The Presidential Alienation Effect

The German Marshall Fund recently released an ambitious multi-issue comparative survey of public opinion in the U.S. and the Continent. The main findings have been posted here in various languages; here is the German version (G-pdf).

The basic conclusion: since the invasion of Iraq, Europeans’ views of U.S. influence on world events has become drastically negative, and European’s attitudes toward the U.S. closely track their attitudes toward George W. Bush:


The survey finds an increase in support in Europe for a European foreign policy which is more independent from American foreign policy, and Americans, interestingly enough, seem to agree that European and American foreign policy should become more independent. People on each side of the Atlantic probably have very different ideas what that actually means.

Page 7 shows how various issues (terrorism, global warming, etc.) are considered on both sides of the Atlantic. Europeans are a little less concerned by terrorism, much less hawkish on Iran, and more concerned about global warming. However, there’s a lot of overlap, and the differences aren’t as pronounced as some commentators might have us believe. Most Europeans (p. 17) believe the European Union should have its own foreign minister. (interesting idea, good luck making it work.). Public opinion in Turkey is bitterly critical of the U.S., becoming cooler toward the idea of EU membership, and warming toward Iran (pp. 18-19).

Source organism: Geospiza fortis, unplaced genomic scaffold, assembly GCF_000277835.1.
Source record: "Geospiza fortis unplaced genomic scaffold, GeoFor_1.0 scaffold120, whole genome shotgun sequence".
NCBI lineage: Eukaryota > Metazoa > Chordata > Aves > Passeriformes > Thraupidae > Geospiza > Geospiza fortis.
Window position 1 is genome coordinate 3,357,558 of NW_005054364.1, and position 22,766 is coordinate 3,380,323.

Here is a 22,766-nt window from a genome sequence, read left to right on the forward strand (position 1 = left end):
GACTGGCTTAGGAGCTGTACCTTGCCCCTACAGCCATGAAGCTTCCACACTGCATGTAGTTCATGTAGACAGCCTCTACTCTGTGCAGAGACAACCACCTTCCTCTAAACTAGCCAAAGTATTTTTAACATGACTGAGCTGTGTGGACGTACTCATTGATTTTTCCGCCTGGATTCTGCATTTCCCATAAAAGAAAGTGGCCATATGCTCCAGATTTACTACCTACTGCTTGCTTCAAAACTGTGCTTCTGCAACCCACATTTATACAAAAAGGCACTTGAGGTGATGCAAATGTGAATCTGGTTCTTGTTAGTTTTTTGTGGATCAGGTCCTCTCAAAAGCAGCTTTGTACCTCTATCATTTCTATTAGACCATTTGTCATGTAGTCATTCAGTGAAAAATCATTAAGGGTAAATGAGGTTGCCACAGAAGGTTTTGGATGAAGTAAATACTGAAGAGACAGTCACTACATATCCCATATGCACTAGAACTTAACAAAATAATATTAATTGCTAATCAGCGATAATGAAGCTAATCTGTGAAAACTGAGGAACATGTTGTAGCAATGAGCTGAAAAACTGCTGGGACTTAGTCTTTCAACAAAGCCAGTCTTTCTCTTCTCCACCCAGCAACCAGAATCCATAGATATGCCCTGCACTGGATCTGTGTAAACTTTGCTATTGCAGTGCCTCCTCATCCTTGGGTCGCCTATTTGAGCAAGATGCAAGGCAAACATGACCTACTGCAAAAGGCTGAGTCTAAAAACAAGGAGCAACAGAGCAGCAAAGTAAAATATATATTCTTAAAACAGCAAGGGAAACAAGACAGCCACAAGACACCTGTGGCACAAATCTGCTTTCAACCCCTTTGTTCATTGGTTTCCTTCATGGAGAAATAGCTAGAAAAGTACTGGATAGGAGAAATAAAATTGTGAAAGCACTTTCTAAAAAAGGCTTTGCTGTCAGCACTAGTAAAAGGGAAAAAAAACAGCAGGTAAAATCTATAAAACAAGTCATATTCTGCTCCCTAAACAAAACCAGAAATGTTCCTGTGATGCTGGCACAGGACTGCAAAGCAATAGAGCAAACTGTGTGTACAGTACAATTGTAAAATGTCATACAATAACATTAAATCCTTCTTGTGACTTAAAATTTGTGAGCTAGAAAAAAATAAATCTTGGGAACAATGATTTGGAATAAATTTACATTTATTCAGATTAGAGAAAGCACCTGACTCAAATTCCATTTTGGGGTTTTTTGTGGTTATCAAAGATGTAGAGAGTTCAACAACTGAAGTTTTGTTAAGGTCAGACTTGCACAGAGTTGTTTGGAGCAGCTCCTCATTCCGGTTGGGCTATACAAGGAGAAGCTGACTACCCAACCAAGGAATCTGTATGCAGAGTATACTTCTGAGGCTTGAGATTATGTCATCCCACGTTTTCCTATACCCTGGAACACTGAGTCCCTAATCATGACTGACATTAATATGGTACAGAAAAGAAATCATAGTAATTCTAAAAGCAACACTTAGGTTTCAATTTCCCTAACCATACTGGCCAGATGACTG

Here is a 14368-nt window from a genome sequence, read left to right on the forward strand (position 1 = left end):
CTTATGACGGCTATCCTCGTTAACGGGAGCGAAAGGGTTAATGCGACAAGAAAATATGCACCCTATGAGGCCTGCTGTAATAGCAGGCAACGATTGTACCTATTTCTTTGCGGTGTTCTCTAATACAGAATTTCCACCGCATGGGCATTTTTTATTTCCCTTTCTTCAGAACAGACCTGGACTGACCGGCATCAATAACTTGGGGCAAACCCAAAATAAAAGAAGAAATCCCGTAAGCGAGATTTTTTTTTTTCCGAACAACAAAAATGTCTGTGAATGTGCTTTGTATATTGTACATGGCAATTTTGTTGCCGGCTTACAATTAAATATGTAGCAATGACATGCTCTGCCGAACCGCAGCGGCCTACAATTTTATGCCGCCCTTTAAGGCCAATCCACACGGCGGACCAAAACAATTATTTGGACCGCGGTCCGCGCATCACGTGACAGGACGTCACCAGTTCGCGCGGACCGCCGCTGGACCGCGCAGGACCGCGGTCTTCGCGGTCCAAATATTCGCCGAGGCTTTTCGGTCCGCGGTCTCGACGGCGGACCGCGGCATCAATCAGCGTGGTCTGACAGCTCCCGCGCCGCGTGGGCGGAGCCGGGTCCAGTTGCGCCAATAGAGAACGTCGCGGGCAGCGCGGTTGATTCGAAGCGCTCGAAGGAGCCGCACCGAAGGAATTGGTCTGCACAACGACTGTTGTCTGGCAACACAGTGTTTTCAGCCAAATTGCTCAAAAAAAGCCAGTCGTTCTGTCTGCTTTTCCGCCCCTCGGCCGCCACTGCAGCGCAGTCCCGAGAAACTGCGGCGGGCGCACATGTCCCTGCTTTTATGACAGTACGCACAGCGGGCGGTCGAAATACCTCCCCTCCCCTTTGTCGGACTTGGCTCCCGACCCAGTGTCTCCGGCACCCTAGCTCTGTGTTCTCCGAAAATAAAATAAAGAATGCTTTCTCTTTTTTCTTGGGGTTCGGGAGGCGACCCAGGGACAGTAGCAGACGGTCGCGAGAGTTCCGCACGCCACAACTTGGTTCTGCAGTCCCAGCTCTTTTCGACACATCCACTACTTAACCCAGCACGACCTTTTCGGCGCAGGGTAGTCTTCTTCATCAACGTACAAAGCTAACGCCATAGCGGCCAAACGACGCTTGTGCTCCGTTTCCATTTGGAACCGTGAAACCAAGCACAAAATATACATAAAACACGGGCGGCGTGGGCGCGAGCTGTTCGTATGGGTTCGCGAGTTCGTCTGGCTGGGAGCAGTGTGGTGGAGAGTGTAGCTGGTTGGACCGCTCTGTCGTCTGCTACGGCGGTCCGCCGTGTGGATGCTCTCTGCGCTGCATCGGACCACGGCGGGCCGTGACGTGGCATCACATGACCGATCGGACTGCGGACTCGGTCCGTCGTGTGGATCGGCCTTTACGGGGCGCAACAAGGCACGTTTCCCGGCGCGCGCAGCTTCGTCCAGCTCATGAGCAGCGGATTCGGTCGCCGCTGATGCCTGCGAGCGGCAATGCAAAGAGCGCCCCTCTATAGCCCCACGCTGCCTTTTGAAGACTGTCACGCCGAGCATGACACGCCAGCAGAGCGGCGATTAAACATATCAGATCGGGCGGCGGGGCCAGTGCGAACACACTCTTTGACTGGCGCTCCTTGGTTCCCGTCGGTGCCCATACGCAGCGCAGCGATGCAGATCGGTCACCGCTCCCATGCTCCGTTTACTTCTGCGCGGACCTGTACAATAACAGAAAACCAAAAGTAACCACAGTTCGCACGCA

The summary: American and European public opinion on the core issues aren’t all that far apart; but the only way the U.S. could dramatically improve its standing in the world is by getting rid of George W. Bush. The U.S. doesn’t have a parliamentary system, so we’re stuck with the Decider for the next 861 days, 15 hours, 7 minutes, and 23 seconds (as of last reading).

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